Oral-B’s more premium models don’t just light up but actually slow down the brushing speed if you are brushing too hard. You also get a handy travel case from which you can charge your smartphone as well as your toothbrush.
A Cochrane study into the best type of powered toothbrush heads found a slight reduction in plaque and gingivitis levels in the short term when using a rotating-oscillating head as opposed to a side-to-side head. Oral-B of course pounced on this data, but the study stated that the difference was small and further studies were required.
All in all, whether you want a budget powered toothbrush or a more premium one loaded with features, Oral-B probably has one to suit you.
The Philips Sonicare electric toothbrush range offers a large number of options. All Sonicare toothbrushes use patented sonic technology with a side-to-side brushing motion.
At the basic end of the scale you can pick up a no-frills Sonicare EasyClean for around £45. This has one brushing mode, a timer, and not much else.
At the other end of the scale you can fork out £260 (£360 RRP) for a DiamondClean Smart (not to be confused with plain old DiamondClean). This top-of-the-range toothbrush with three built-in sensors and Bluetooth connectivity tracks every movement of your brushing and tells you if you’ve missed a bit or you’re using the wrong technique – a bit like a personal oral hygienist.
It also comes with four different brush heads which you can use for plaque removal, teeth whitening, gum care and tongue care. Each head has a microchip so the brush automatically knows which settings to use for each one. To charge the toothbrush, you place it in a stylish glass rather than a traditional holder. It also comes with a travel case that allows USB charging.
Many reviews of the Sonicare DiamondClean Smart state that the app has helped the user learn how to brush their teeth properly. However, some users experienced technical problems with the app – and without that, it’s really no different to much cheaper models.
In between these two models there are numerous options with varying levels of smart technology and other features. The regular DiamondClean range, for example, comes with five different cleaning modes and a range of colours, including pink.
Colgate electric toothbrushes range in price from around £20 to £100 and all use a side-to-side style head for sonic cleaning.
Their most advanced brush, the ProClinical A1500, uses smart sensors to know where the brush is being held in the mouth and adjust the brushing speed and cleaning action accordingly. These settings can also be adjusted manually depending on your cleaning goals. One common gripe mentioned in user reviews is that it doesn’t have an indicator to show when the battery is running low.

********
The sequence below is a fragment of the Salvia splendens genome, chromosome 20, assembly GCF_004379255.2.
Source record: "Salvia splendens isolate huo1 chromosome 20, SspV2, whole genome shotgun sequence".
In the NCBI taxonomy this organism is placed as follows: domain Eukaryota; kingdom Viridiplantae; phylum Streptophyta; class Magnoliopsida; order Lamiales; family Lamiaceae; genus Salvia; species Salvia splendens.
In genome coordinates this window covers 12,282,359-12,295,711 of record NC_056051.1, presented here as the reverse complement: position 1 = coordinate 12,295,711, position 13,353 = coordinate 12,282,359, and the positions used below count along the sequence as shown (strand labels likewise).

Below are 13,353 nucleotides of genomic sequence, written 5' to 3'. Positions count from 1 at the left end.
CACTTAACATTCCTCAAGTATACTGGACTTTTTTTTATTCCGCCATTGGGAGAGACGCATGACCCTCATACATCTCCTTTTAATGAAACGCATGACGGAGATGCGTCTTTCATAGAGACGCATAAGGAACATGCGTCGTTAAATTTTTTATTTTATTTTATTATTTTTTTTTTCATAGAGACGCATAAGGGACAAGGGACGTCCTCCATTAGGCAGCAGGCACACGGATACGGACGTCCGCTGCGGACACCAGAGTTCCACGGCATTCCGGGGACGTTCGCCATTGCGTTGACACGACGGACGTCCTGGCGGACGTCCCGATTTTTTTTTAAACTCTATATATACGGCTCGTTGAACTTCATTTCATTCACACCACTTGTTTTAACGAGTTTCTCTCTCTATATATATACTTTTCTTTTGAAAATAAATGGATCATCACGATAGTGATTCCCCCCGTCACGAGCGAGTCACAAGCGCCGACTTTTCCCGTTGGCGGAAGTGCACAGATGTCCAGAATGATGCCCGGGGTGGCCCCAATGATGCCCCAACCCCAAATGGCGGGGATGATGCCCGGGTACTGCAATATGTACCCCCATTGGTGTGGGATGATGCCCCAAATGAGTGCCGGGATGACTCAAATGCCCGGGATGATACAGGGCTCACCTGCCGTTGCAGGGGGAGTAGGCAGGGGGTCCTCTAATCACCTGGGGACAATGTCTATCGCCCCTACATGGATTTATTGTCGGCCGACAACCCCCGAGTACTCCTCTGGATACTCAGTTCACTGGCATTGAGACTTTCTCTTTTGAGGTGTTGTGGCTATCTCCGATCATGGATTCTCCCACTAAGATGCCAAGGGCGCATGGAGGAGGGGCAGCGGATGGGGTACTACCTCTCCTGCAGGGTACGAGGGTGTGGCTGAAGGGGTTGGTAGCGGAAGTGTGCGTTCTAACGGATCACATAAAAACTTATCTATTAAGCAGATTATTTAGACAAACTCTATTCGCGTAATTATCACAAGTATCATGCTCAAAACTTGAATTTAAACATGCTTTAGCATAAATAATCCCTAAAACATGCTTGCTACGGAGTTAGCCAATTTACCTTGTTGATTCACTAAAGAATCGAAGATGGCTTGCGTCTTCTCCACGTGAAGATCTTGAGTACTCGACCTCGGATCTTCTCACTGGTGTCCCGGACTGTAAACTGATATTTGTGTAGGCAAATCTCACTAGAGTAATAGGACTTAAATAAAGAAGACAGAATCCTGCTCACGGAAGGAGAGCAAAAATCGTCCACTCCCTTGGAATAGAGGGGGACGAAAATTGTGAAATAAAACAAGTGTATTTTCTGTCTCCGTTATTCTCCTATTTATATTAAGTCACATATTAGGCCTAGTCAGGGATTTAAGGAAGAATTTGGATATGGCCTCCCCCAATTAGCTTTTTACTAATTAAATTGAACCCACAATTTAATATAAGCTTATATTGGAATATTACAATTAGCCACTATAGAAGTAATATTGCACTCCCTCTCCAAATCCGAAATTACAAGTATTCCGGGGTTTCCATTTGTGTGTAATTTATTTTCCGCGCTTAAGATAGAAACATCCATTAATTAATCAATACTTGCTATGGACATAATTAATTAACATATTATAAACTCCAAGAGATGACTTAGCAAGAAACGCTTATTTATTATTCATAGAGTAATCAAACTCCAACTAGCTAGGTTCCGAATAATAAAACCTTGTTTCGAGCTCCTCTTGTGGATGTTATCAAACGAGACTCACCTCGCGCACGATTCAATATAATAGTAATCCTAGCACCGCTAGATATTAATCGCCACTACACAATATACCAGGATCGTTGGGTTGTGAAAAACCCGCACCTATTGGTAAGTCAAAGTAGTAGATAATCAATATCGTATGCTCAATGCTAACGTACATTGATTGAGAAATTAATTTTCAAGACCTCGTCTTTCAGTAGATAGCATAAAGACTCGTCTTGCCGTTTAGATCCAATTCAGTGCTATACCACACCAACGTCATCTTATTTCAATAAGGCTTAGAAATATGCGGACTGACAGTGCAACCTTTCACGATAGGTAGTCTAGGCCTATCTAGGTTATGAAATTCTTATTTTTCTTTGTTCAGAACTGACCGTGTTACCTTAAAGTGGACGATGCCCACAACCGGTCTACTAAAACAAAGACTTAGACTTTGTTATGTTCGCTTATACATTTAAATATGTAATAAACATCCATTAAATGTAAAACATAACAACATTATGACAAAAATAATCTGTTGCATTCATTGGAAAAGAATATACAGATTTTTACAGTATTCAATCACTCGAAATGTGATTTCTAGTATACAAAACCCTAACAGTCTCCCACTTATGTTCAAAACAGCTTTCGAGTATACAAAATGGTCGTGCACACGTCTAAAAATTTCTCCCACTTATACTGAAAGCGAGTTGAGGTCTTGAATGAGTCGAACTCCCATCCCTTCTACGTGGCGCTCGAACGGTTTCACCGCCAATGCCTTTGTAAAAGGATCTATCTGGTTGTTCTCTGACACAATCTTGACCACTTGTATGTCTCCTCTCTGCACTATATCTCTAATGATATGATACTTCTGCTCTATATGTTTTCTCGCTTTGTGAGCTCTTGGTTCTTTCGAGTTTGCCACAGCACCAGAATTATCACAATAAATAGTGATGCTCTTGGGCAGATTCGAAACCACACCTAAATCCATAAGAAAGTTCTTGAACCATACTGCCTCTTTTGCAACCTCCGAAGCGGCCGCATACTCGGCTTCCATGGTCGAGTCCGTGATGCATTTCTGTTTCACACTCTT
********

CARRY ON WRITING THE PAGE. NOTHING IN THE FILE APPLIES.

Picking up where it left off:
At a lower price point is the Colgate ProClinical 250 toothbrush, which comes in black, white or pink. It’s currently available for £19 although the RRP is £50. It has only one power level which delivers 25,500 sonic strokes per minute.
The 2-minute timer and 30-second pacer help you brush well, and the travel cap is handy for keeping it clean on the go. If you’re after a simple, lightweight brush then this could be a good choice. Colgate also offer a 30-day money back guarantee if you’re not happy with the product for any reason.
Kids’ electric toothbrushes
Tooth brushing can become less of a chore when children have the fun of an electric brush with a timer. However, most adult brushes are not suitable for children or toddlers to use because the brushing action is too abrasive for young mouths.
Instead, some manufacturers produce children’s electric toothbrushes which are specially designed to be gentler on teeth and gums.
- ISSA Mini has the same silicone bristles as the adult version but a much smaller head, making it suitable for children to use. ISSA mikro is even smaller, and suitable for use on babies as soon as their teeth start coming through. The brushes come in a range of vibrant colours and cost around £80.
- Oral-B Stages rechargeable brushes feature bright colours and fun characters to encourage children to brush (Disney’s Frozen or Cars, anyone?). They have a built-in timer but also work with a special timer app. Suitable for ages 3+, they cost around £20.
- Philips Sonicare for Kids rechargeable toothbrushes are more feature-packed than the Oral-B offering but cost from £40. They come with customisable stickers and programs to get kids used to brushing for 2 minutes. The two different brush sizes are suitable for ages 4-6 and 7+. A more expensive version is Bluetooth connected.
- Battery-powered toothbrushes for kids are available from a number of manufacturers, including Colgate. These may only cost around £6 – £12 (the more expensive models including a timer), but the toothbrush heads aren’t replaceable. When it’s time for a new one, you’ll have to buy a whole new brush.
If you have young children, find out more about the best electric toothbrush for kids and toddlers and compare different models in detail in our full article on this topic.
Remember, you don’t need to spend a fortune to get cleaner teeth. Even with a manual toothbrush and good brushing techniques, you can keep your teeth clean and help prevent future dental problems.
However, there are many affordable electric brushes, available both online and in high street shops like Boots, for people who want that bit more motivation to brush well. While Oral-B arguably offers the best value in terms of price and functionality, the ISSA toothbrush range from FOREO brings a completely different approach with more hygienic materials.
Alternatively, if you have a big budget and you love technology, the Philips Sonicare DiamondClean Smart could be the one for you.
Failure to look after your teeth now may mean you need expensive dental care later in life – dentures or tooth implants, for instance. So, even a pricier toothbrush could be worth the investment if it helps you improve your oral hygiene.